Wellness Program Incentives: Financial incentive for participating in wellness program that is part of a group health plan can equal up to 30%11 of the cost of such coverage (based on the COBRA cost of coverage).

Tax Years Beginning after December 31, 2017

Excise Tax on High Cost Health Plans: A 40% excise tax applies to the excess of the aggregate cost of employer-sponsored health coverage for an employee (including any former employee or surviving spouse) over a threshold of $10,200 (single coverage) and $27,500 (family coverage).12 Cost of employer-sponsored health coverage includes both the employer's cost and the employee's cost of any group health coverage (insured and/or self-insured) offered to an employee plus reimbursements under an FSA or an HRA, contributions to an HSA or an Archer MSA but excludes stand-alone dental and/or vision coverage.

The excise tax is imposed on the insurance carrier in the case of insured health benefits and on the employer in the case of self-insured/self-funded health benefits. Employers must calculate the aggregate cost of the coverage and the amount of the excise tax and then allocate the excise tax between the carrier(s) and itself.

Employer action steps

The recommended action plan for employers begins with documenting the terms of any health plan or health insurance policy in place on March 23, 2010. This will establish a baseline against which any proposed changes can be evaluated to determine whether grandfathered status would be lost. An employer that believes that its health plan is a "grandfathered health plan" should add the model language contained in the interim final regulations to participant materials describing plan benefits.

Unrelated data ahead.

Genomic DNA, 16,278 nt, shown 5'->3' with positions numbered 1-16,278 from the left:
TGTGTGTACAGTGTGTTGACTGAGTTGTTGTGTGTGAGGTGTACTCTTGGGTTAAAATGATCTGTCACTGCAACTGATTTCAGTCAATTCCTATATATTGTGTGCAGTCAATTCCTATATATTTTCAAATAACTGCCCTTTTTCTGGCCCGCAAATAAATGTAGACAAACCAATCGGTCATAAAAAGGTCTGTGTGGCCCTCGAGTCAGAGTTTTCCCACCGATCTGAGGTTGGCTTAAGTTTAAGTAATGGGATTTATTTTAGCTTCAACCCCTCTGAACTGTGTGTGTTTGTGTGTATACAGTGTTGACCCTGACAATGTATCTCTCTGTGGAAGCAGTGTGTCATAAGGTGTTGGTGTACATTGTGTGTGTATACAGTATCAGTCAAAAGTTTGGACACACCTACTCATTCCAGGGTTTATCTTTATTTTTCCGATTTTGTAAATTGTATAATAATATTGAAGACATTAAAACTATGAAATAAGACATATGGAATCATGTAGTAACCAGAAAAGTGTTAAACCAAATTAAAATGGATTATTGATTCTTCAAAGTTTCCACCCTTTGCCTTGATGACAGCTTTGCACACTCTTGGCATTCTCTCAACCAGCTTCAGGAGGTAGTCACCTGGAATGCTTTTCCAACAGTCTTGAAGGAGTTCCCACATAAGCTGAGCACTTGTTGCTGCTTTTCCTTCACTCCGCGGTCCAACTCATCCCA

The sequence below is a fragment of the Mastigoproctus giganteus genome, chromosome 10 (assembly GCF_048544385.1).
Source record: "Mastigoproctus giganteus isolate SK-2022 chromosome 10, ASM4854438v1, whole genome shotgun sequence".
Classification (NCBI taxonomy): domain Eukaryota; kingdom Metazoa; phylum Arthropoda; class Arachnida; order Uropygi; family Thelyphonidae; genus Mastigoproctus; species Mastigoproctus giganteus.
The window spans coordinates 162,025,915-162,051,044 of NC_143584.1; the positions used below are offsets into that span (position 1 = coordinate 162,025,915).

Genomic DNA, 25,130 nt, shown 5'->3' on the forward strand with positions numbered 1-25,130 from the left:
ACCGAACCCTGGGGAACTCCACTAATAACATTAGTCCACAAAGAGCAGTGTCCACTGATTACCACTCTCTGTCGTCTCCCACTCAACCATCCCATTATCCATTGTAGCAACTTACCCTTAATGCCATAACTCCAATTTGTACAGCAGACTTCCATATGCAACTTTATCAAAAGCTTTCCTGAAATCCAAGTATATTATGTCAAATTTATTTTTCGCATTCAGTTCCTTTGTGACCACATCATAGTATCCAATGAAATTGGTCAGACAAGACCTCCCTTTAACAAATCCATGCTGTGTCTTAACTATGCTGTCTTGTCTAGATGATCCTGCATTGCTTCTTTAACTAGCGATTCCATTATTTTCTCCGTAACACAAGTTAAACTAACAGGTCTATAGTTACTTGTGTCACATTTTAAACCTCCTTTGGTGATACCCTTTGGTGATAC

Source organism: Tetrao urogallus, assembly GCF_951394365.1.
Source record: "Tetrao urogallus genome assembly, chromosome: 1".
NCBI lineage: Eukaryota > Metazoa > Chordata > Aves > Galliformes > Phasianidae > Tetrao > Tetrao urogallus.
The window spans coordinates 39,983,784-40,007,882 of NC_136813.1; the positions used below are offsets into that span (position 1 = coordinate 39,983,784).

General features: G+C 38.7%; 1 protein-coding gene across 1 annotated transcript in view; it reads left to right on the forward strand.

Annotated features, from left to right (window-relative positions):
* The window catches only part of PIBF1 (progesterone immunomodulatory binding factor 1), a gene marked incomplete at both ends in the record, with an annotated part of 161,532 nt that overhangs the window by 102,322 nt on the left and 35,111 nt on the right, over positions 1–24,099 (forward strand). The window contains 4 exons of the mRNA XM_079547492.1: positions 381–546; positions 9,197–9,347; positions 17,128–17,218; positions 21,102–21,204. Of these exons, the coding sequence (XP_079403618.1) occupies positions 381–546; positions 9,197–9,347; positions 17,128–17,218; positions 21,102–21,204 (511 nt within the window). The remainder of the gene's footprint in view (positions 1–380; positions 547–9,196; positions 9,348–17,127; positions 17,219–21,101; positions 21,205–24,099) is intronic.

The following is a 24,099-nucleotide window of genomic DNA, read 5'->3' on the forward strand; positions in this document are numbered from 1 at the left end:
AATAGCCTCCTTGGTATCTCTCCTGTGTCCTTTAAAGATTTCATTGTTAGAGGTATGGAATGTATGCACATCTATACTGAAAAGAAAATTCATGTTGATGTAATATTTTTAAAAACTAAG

In addition, employers should now consult with their broker and/or health insurance carrier about the mandates that will be effective in 2011 (including coverage of adult children, which some carriers are offering immediately). Employers also should identify any health FSA, HSA, FSA plan and Archer MSA plan documents that need to be amended to clarify that over-the-counter drugs are no longer eligible expenses. Finally, employers should consider how to capture the aggregate cost of health coverage provided to each employee so that it can be reported on the 2011 Forms W-2.

PPACA is a far-reaching and somewhat uncoordinated legislative package, for which we expect a continuing stream of published guidance from the various agencies charged with its interpretation and enforcement. We shall keep you informed as guidance that is significant for employers is released.

If you have questions about this Alert, please contact one of the attorneys in the Compensation & Benefits Group listed above.

Circular 230 Disclosure

The following disclosure is provided in accordance with the Internal Revenue Service's Circular 230 (31 CFR Part 10). Any tax advice contained in this Alert is intended to be preliminary, for discussion purposes only, and not final. Any such advice is not intended to be used for marketing, promoting or recommending any transaction or for the use of any person in connection with the preparation of any tax return. Accordingly, this advice is not intended or written to be used, and it cannot be used, by any person for the purpose of avoiding tax penalties that may be imposed on such person.